Why does relatability matter in children’s and young adult fiction? Well, pleasure can come from a number of factors in adult literary fiction—beautiful writing, a strong plot, an exploration of an idea or emotion, a connection to a character. But children’s and YA fiction operates a little differently. Child readers might not always appreciate lyrical writing because they’re struggling simply to decipher the words. Both child and YA readers like strong plots, but plots matter only because of characters—because we worry about our protagonist and we want to see her achieve her desire. We won’t worry about someone we don’t care about. Moreover, as children’s and YA books usually focus on a character’s emotional growth as he or she comes to a better understanding of the world, we readers need to be invested in the protagonist to want to see that growth happen. All of these factors point toward one conclusion: Whatever the other pleasures your novel offers, in children’s and YA publishing you need a protagonist who will capture the interest of readers—someone to whom they can relate.
So I differ from Ms. Nelson in that I do think the reader’s ability to establish an emotional connection with a character — e.g., relatability — is important in children’s and YA literature, perhaps even “the number-one thing," to use her term. (This might also be a difference between children’s/YA and adult literature, I acknowledge.) But as I thought about the whole of what she was saying, I realized that we almost always talk about “relatability” in literature as if it’s entirely the writer’s responsibility to create a person relatable to the reader. But the reader must be willing to be part of that relationship—to listen to what the character has to offer, and to be open to the character holding some truth beyond the reader’s personal experience. An unwillingness to listen, or a lack of that openness, is what makes someone a bad reader, as I say in the first paragraph above. I think children can quite often be the best readers, because they have just enough understanding of the world to know what’s real vs. not-real (they’re great bullshit detectors, in short), while the rest is all openness to narrative and human possibility.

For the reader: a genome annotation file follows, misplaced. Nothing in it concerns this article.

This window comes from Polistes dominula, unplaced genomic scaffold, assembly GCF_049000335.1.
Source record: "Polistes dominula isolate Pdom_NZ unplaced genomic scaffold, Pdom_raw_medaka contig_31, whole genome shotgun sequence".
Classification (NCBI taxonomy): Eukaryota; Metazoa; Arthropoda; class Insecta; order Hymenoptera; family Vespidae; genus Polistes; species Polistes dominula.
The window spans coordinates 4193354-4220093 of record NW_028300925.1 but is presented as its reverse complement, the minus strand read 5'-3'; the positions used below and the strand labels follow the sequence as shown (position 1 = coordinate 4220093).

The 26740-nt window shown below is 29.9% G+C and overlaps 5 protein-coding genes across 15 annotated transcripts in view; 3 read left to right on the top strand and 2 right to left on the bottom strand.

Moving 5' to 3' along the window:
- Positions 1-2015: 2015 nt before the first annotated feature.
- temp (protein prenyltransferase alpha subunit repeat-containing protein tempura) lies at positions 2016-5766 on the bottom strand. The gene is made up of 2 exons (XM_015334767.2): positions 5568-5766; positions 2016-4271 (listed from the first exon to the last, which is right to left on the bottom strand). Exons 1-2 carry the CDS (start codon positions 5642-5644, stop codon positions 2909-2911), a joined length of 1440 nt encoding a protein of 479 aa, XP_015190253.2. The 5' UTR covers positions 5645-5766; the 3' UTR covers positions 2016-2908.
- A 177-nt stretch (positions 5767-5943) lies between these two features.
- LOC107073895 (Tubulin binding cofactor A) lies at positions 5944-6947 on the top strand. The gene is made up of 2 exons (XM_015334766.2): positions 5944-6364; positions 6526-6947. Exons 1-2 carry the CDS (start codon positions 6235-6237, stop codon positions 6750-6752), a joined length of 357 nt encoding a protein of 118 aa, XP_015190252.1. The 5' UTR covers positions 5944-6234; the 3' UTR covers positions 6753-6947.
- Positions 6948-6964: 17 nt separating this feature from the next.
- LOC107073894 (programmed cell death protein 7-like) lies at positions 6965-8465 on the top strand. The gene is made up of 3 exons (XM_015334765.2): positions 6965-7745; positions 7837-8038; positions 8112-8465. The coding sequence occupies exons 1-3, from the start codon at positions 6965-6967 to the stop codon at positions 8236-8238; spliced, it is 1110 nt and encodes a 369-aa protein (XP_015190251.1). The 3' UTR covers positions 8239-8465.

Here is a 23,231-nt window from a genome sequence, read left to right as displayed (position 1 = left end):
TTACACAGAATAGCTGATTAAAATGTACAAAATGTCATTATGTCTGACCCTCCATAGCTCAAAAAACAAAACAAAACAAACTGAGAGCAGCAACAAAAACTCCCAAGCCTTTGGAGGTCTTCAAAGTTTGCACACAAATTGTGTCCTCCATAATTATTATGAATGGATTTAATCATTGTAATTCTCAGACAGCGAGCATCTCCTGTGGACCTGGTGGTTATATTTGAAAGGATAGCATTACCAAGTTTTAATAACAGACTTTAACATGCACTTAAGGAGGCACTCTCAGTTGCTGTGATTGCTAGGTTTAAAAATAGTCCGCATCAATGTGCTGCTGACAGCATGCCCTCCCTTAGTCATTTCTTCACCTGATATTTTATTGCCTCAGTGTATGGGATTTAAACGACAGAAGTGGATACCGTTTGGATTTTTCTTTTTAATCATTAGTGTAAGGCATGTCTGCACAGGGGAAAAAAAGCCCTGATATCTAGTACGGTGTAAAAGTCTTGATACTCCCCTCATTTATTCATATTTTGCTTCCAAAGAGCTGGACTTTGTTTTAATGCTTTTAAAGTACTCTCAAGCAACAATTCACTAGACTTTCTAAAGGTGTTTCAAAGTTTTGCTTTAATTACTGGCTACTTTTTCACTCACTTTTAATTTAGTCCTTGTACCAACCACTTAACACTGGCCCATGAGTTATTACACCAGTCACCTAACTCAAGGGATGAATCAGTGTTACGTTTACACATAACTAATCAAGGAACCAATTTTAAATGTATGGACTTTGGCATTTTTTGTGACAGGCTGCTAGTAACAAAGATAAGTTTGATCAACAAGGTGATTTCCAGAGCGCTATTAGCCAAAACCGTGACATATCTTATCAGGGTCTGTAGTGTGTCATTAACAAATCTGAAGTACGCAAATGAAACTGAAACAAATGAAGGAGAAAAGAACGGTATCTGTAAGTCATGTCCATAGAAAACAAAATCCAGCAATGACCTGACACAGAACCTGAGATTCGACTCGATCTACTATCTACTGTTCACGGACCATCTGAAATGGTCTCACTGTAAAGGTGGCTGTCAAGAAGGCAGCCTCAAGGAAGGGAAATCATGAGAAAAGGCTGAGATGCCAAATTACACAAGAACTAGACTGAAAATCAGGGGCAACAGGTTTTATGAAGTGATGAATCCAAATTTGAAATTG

A relationship always requires effort on both sides. If one of your beta readers complains that your character isn’t relatable, it’s always good to look at the character to see if he’s believable and where his vulnerabilities are shown on the page, to be sure those elements are coming out as you intend; but you might also suss out if that reader is willing to work. If they aren’t, find better readers.